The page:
Student-veterans inspire collaborative modern dance work

Choreographer Liz Lerman.

Florida State University student-veterans and faculty have lent their expertise and stories to a modern dance work that examines how we heal ourselves, individually and collectively, during and after war.

Iconic choreographer Liz Lerman’s “Healing Wars” was developed during two residencies at Florida State’s Maggie Allesee National Center for Choreography (MANCC), and will premiere at Washington, D.C.’s Arena Stage June 6-29.

An informal showing of the MacArthur fellow’s new work will take place on the FSU campus at 12:30 p.m. Monday, May 12, in Montgomery Hall‘s Black Box Theatre. Reservations are required; email to reserve a seat.

“Healing Wars” touches upon American conflicts from the Civil War to the wars in Iraq and Afghanistan, and its cast includes six professional dancers, a former Marine and actor Bill Pullman of “Sleepless in Seattle,” “While You Were Sleeping” and “Independence Day” fame.

The work is highly collaborative and makes use of text, sound, lighting, stage design, costume and multimedia projections to tell its moving story.

To help inform “Healing Wars,” Lerman met with Chad Zeng, an assistant professor in the FAMU-FSU College of Engineering who leads a team that has been awarded $4 million by the U.S. Department of Veterans Affairs to advance the functionality of prosthetic limbs.

Lerman also spoke with Col. Billy Francis, director of FSU’s Veteran Center, about the needs of veterans as they return to civilian life as students; Kristine C. Harper, an associate professor in FSU’s History Department and a retired Naval Commander, about her experiences as a female commissioned officer; and FSU student-veteran Heather Barta, among several others.

Performer Alli Ross rehearses Liz Lerman's "Healing Wars." MANCC photo by Chris Cameron
Performer Alli Ross rehearses Liz Lerman’s “Healing Wars.” MANCC photo by Chris Cameron

Barta, who graduated this month with a master’s degree in social work, is a member of the FSU Collegiate Veterans Association and a sergeant in the North Dakota National Guard. She served in Iraq from 2007 to 2008 as part of a security forces company and then was deployed to Kosovo from 2009 to 2010 as part of a liaison monitoring team.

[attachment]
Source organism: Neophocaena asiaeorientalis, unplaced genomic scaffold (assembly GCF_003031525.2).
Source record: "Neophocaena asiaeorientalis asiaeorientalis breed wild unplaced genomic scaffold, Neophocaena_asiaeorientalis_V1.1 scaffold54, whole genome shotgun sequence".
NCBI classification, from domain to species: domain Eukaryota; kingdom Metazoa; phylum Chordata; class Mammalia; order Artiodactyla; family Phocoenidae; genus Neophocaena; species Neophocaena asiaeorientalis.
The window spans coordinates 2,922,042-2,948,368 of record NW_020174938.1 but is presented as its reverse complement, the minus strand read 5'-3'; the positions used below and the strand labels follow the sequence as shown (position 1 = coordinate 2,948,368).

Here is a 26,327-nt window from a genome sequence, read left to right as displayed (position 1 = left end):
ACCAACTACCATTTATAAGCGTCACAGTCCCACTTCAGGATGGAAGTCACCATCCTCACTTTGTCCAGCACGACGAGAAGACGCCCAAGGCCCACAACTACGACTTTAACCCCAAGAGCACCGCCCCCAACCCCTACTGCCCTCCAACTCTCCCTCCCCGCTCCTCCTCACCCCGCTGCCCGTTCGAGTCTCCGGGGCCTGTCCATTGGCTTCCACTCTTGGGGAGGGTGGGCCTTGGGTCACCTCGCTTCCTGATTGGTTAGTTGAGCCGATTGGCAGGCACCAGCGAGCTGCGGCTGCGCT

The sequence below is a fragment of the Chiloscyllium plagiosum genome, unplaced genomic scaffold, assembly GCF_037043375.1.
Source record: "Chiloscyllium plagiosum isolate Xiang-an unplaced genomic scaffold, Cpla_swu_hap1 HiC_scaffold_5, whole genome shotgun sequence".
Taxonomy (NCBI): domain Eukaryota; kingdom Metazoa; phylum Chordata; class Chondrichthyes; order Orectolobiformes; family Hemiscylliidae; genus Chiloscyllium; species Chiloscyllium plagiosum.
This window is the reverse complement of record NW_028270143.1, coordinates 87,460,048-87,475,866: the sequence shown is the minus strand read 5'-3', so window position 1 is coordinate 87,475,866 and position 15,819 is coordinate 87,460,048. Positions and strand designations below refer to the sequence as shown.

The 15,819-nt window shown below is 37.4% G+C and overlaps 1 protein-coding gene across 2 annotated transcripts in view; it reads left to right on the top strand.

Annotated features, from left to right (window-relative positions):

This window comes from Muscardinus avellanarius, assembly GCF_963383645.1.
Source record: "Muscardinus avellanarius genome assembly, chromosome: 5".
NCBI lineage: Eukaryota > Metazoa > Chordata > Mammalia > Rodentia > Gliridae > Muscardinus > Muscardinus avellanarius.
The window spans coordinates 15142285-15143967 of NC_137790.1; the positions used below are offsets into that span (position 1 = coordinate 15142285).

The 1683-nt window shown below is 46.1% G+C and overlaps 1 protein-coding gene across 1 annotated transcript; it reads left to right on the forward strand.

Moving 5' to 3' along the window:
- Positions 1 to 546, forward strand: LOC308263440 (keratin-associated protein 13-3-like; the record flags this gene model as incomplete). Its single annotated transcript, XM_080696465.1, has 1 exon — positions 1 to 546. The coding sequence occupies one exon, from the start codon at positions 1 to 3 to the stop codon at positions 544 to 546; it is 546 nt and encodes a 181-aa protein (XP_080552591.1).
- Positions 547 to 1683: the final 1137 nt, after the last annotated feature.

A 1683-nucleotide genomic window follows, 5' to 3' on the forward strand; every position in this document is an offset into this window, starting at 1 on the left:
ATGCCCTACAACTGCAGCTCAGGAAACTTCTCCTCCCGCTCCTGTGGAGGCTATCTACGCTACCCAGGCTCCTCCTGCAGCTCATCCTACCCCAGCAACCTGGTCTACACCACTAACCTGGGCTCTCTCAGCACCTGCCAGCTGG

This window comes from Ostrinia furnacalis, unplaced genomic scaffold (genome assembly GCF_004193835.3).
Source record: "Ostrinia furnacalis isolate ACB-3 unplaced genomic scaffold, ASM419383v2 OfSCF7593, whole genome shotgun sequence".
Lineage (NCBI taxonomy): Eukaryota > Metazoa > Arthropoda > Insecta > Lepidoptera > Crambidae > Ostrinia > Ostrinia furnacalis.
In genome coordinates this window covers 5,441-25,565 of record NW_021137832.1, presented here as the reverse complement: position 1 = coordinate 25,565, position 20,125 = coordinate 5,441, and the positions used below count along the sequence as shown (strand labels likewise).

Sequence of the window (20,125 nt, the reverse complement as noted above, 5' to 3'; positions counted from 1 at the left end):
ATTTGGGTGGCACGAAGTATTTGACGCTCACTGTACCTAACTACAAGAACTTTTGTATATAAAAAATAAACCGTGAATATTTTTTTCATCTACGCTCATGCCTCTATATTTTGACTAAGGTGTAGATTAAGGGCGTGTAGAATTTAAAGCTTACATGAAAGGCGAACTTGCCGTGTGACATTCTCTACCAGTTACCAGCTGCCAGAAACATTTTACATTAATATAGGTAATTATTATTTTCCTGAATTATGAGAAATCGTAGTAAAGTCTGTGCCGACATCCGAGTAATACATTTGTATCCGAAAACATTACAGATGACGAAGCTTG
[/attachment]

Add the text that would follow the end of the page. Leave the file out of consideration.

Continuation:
She volunteered to work with Lerman and the “Healing Wars” cast.

“I was able to share my story of how my family reacted to my deployment and share with the performers the different mannerisms and postures I held while deployed,” Barta said.

Barta specifically shared with the cast her experiences of being a woman in a combat zone and of telling her mother she was deploying to Iraq.

“My mom is my best friend, and that was one of the hardest things I’ve ever done,” Barta said. “I’ve never really shared the details of that moment and to bring it to life for them was therapeutic for me.”

“Healing Wars” is “life-like” due to the authentic stories told by those involved in its creation, Barta said.

“The performance hits home for me, and I wanted to be able to give the performers accurate information so that other veterans who see the performance — and civilians alike — have the same ‘hitting home’ response I did.”

MANCC, housed in the FSU School of Dance facilities, is the only national center for choreography in the world located in a major research university. The center serves as a catalyst for choreographic development by supporting visiting choreographers through multiweek research and development residencies.

Cast members of “Healing Wars” rehearse at FSU. MANCC photo by Chris Cameron

FSU's Emily Wolfe, center, works with Lerman's cast. MANCC photo by Chris Cameron

FSU student-veteran Will Beachem, left, works with actor Bill Pullman. MANCC photo by Chris Cameron

“We are so pleased to have had Liz with us for multiple residencies, creating this moving work that speaks to issues important to our student-veterans and all those affected by war,” said MANCC director Carla Peterson.

The MANCC residencies have deeply influenced “Healing Wars,” Lerman said.

“Beyond the obvious benefits of having a supportive team, space and time to create this large-scale work, the content of the piece was informed by our time with local veterans, students and community members whose lives were altered by the war in Iraq,” Lerman said.

Florida State’s involvement will continue into the future, as Lerman has invited FSU’s Emily Wolfe to be an understudy in “Healing Wars” and to attend the Washington, D.C., premiere as her production assistant.

Wolfe graduated from Florida State’s School of Dance earlier this month. She served as Lerman’s rehearsal assistant during the choreographer’s first residency at MANCC. Wolfe worked closely with the cast of “Healing Wars.”

“Working with Liz has truly been a life changing experience,” Wolfe said. “Seeing how deep her process is— all the research and interviews with real people — is inspiring and shows a sense of humanity.”

MANCC’s unique mission has shown Wolfe how collaboration succeeds.

“Seeing a MANCC artist’s process has opened my eyes to ways of creating dance,” she said. “Meeting Liz through MANCC has given me a connection to an important artist in the world who I would not have been able to meet on my own.”

Lerman founded Liz Lerman Dance Exchange, based in Takoma Park, Md., in 1976 and led the contemporary dance ensemble until 2011. She was an artist-in-residence and visiting lecturer at Harvard University in 2011, and continues to teach nationally and internationally from Scotland to Australia.